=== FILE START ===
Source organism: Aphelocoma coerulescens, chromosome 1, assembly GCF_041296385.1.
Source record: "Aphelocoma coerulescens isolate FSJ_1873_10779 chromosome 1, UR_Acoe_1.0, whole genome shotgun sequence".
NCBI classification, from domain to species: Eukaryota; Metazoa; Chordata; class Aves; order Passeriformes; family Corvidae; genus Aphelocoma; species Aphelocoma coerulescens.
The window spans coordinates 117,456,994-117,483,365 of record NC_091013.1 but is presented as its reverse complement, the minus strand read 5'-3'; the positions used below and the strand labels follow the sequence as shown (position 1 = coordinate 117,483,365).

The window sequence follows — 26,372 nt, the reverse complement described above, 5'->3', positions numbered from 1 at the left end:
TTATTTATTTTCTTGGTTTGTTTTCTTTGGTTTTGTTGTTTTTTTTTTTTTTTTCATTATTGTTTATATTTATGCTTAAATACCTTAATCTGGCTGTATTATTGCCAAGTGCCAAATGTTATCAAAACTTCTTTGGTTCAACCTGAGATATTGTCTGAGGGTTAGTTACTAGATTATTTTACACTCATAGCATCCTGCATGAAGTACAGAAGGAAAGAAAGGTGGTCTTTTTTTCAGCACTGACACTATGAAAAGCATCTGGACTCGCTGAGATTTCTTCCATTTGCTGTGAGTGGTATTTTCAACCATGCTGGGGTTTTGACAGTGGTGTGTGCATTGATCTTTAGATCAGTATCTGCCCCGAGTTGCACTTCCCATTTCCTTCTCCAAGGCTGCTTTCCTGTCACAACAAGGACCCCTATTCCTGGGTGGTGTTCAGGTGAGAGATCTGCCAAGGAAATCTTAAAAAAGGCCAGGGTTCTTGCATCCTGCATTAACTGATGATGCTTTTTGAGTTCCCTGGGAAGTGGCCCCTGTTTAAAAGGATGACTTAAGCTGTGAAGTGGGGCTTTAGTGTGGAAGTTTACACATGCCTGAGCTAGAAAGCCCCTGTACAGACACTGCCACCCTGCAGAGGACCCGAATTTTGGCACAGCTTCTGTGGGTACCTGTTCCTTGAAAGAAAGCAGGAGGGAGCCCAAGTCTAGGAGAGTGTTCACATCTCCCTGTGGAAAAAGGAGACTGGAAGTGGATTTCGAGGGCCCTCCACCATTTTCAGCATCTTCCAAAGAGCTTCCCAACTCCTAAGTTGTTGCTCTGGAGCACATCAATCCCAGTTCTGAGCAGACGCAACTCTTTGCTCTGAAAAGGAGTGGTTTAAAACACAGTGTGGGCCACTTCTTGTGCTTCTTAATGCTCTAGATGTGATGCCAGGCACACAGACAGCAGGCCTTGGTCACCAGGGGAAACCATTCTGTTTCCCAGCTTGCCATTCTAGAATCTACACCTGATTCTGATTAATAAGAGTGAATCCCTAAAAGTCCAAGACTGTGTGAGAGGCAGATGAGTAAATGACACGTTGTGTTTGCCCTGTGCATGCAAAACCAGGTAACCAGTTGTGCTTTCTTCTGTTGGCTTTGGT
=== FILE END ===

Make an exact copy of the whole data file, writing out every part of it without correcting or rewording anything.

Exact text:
Source organism: Aphelocoma coerulescens, chromosome 1, assembly GCF_041296385.1.
Source record: "Aphelocoma coerulescens isolate FSJ_1873_10779 chromosome 1, UR_Acoe_1.0, whole genome shotgun sequence".
NCBI classification, from domain to species: Eukaryota; Metazoa; Chordata; class Aves; order Passeriformes; family Corvidae; genus Aphelocoma; species Aphelocoma coerulescens.
The window spans coordinates 117,456,994-117,483,365 of record NC_091013.1 but is presented as its reverse complement, the minus strand read 5'-3'; the positions used below and the strand labels follow the sequence as shown (position 1 = coordinate 117,483,365).

The window sequence follows — 26,372 nt, the reverse complement described above, 5'->3', positions numbered from 1 at the left end:
TTATTTATTTTCTTGGTTTGTTTTCTTTGGTTTTGTTGTTTTTTTTTTTTTTTTCATTATTGTTTATATTTATGCTTAAATACCTTAATCTGGCTGTATTATTGCCAAGTGCCAAATGTTATCAAAACTTCTTTGGTTCAACCTGAGATATTGTCTGAGGGTTAGTTACTAGATTATTTTACACTCATAGCATCCTGCATGAAGTACAGAAGGAAAGAAAGGTGGTCTTTTTTTCAGCACTGACACTATGAAAAGCATCTGGACTCGCTGAGATTTCTTCCATTTGCTGTGAGTGGTATTTTCAACCATGCTGGGGTTTTGACAGTGGTGTGTGCATTGATCTTTAGATCAGTATCTGCCCCGAGTTGCACTTCCCATTTCCTTCTCCAAGGCTGCTTTCCTGTCACAACAAGGACCCCTATTCCTGGGTGGTGTTCAGGTGAGAGATCTGCCAAGGAAATCTTAAAAAAGGCCAGGGTTCTTGCATCCTGCATTAACTGATGATGCTTTTTGAGTTCCCTGGGAAGTGGCCCCTGTTTAAAAGGATGACTTAAGCTGTGAAGTGGGGCTTTAGTGTGGAAGTTTACACATGCCTGAGCTAGAAAGCCCCTGTACAGACACTGCCACCCTGCAGAGGACCCGAATTTTGGCACAGCTTCTGTGGGTACCTGTTCCTTGAAAGAAAGCAGGAGGGAGCCCAAGTCTAGGAGAGTGTTCACATCTCCCTGTGGAAAAAGGAGACTGGAAGTGGATTTCGAGGGCCCTCCACCATTTTCAGCATCTTCCAAAGAGCTTCCCAACTCCTAAGTTGTTGCTCTGGAGCACATCAATCCCAGTTCTGAGCAGACGCAACTCTTTGCTCTGAAAAGGAGTGGTTTAAAACACAGTGTGGGCCACTTCTTGTGCTTCTTAATGCTCTAGATGTGATGCCAGGCACACAGACAGCAGGCCTTGGTCACCAGGGGAAACCATTCTGTTTCCCAGCTTGCCATTCTAGAATCTACACCTGATTCTGATTAATAAGAGTGAATCCCTAAAAGTCCAAGACTGTGTGAGAGGCAGATGAGTAAATGACACGTTGTGTTTGCCCTGTGCATGCAAAACCAGGTAACCAGTTGTGCTTTCTTCTGTTGGCTTTGGT